Quake aftershocks, now flash flooding

Philippines, hit hard by aftershocks, now plagued by flash flooding

MANILA, Philippines | February 10, 2012


The central Philippines, hit by an earthquake that killed dozens and pounded by hundreds of aftershocks all week, was threatened by flash flooding Friday.

Heavy rains lashed the Negros province, which took the brunt of Monday's 6.7-magnitude offshore earthquake, hampering the efforts of rescuers looking for bodies and survivors buried under landslides and toppled homes in Negros and neighboring provinces.

The Philippine army placed the death toll at 48 but the National Disaster Risk Reduction and Management Council put the official toll at 34, the Philippine Star reported Friday.

The Philippine News Agency, quoting the Negros provincial government, said as of Wednesday at least 50 people remained missing.

The worst hit towns in Negros located in the Visayas island chain in central Philippines were Guihulngan, Jimalalud, La Libertad, Tayasan, Ayungon, Manjuyod and Bindoy.

There has been much damage in the quake-hit regions with bridges made impassable, roads crumbled, hundreds of families with no homes and essential services badly hit. Since Monday, more than 1,000 aftershocks, some strong, have terrorized the survivors.

Speedy repair of bridges and roads remained a priority to bring in heavy equipment for cleanup and rescue operations and to transport relief supplies.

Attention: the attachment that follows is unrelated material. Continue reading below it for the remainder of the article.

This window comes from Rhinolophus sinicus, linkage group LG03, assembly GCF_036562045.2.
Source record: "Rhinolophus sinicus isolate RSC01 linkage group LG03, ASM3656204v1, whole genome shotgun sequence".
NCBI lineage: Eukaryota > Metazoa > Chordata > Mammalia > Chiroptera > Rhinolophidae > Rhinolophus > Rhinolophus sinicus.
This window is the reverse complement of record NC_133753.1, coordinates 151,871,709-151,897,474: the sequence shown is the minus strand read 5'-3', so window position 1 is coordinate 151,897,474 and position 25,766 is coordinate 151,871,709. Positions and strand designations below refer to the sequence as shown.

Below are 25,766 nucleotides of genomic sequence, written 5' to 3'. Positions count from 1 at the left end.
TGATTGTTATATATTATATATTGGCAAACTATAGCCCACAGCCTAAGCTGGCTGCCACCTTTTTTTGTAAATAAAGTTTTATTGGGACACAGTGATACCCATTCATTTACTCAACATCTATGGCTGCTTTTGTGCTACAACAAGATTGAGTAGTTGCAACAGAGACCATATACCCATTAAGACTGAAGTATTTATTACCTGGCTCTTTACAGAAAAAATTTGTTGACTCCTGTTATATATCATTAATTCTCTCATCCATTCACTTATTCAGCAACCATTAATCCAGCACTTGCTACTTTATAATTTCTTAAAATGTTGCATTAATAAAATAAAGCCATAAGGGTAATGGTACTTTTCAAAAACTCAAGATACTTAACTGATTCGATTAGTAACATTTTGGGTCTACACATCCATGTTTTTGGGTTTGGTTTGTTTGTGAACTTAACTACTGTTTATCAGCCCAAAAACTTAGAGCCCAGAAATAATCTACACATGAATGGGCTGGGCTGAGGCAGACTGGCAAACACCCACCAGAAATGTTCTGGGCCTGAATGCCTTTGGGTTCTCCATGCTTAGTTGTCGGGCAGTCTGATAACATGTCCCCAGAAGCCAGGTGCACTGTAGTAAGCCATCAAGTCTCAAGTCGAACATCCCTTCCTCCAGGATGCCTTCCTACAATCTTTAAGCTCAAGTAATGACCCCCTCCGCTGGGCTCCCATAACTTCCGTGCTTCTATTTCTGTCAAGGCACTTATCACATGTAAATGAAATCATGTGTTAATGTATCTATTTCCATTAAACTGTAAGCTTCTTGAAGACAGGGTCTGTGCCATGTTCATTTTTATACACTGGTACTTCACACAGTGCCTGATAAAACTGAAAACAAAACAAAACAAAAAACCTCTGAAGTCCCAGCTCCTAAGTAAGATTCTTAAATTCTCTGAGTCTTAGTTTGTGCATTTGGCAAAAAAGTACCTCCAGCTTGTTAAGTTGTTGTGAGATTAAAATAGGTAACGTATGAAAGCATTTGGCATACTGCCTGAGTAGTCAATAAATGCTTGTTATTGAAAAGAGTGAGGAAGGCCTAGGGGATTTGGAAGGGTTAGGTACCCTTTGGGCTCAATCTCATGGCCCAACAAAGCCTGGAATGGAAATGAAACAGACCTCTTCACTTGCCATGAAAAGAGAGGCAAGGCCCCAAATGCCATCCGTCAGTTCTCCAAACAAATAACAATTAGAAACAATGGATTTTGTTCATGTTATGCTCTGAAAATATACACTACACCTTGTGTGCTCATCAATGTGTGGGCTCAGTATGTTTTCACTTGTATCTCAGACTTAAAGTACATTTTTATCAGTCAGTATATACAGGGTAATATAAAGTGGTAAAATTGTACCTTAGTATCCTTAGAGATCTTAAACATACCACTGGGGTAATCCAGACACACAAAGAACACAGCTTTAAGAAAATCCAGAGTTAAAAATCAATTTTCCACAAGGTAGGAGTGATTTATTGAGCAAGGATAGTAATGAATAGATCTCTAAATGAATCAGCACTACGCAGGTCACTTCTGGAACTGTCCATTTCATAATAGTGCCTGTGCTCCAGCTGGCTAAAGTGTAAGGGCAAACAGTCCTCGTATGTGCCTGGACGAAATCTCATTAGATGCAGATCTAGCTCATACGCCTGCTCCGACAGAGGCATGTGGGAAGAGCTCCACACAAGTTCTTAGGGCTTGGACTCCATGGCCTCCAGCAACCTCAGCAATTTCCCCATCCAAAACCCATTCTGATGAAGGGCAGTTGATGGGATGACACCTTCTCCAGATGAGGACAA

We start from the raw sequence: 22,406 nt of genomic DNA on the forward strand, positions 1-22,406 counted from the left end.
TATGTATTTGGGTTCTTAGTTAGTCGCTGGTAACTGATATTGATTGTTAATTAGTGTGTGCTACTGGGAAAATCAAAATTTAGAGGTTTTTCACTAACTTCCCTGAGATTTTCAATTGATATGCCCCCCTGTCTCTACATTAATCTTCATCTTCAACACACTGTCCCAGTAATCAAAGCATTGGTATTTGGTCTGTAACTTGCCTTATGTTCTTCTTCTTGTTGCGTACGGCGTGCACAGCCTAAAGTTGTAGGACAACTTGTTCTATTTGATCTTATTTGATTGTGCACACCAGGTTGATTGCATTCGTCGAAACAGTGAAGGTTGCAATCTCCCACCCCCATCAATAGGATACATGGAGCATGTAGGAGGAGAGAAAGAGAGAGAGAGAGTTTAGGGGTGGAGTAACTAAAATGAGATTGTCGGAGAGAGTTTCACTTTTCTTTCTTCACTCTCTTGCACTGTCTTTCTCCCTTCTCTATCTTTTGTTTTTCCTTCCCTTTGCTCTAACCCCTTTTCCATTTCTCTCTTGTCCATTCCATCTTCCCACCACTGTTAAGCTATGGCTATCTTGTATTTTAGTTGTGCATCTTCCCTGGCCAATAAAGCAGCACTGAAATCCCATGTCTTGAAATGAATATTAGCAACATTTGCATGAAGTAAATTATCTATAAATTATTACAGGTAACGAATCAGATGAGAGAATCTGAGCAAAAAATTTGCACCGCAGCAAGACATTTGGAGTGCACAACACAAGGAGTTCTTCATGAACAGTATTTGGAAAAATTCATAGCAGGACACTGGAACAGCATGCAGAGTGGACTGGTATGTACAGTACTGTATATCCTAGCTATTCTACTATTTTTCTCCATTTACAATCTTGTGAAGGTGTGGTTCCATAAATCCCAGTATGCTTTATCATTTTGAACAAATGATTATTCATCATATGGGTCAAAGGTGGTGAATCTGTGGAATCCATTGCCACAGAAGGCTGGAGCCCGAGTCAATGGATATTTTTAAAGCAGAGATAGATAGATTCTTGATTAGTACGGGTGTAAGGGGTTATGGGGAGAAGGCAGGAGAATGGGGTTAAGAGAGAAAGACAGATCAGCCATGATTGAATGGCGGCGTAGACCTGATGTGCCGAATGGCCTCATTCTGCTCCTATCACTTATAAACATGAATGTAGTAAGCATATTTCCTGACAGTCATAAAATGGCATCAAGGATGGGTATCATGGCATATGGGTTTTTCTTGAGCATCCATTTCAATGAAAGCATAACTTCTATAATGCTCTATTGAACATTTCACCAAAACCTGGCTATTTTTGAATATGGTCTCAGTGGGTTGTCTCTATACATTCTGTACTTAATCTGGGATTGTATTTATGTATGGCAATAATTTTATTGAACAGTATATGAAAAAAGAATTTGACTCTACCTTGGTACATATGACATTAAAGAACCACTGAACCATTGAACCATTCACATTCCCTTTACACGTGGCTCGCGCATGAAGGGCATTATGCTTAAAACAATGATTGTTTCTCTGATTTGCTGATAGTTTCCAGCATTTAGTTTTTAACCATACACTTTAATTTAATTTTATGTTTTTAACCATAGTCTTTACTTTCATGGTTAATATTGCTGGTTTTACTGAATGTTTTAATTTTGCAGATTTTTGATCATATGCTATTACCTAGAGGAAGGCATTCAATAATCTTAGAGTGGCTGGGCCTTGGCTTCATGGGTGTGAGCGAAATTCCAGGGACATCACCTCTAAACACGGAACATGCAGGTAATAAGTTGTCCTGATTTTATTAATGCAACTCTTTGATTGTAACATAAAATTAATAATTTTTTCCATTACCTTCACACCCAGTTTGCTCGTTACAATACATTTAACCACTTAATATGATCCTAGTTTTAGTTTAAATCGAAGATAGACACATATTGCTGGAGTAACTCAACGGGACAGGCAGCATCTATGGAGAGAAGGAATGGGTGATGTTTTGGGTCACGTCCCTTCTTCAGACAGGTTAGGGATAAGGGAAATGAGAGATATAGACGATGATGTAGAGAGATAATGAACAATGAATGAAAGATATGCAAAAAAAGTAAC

Now with the onset of rains, the situation could worsen.

The Philippine Atmospheric, Geophysical and Astronomical Services Administration said flash floods and landslides threatened the region, including Negros, the Star reported.

Disaster council Executive Director Benito Ramos said the rains and aftershocks also posed risks to rescue teams, which were forced to temporarily suspend their efforts.

"It [the suspension of search and rescue operations] is only temporary because of the rains. Aftershocks are also being experienced. It was dangerous. Our responders might get buried," Ramos was quoted as saying. He said the operations would resume Friday if the situation improved, although hopes of finding anyone alive in the rubble were fading.

The government of Philippine President Benigno S. Aquino III sought to contain criticism that not enough was being done for the victims.

The president's office said the government would do all it could to save human lives and help the survivors, the Philippine News Agency reported.

"You have to take into consideration the physical difficulties there," a presidential spokesman said.

Aquino observed his 52nd birthday Wednesday visiting disaster areas in Negros and overseeing relief and reconstruction operations, the report said.

2012 United Press International, Inc. All Rights Reserved.


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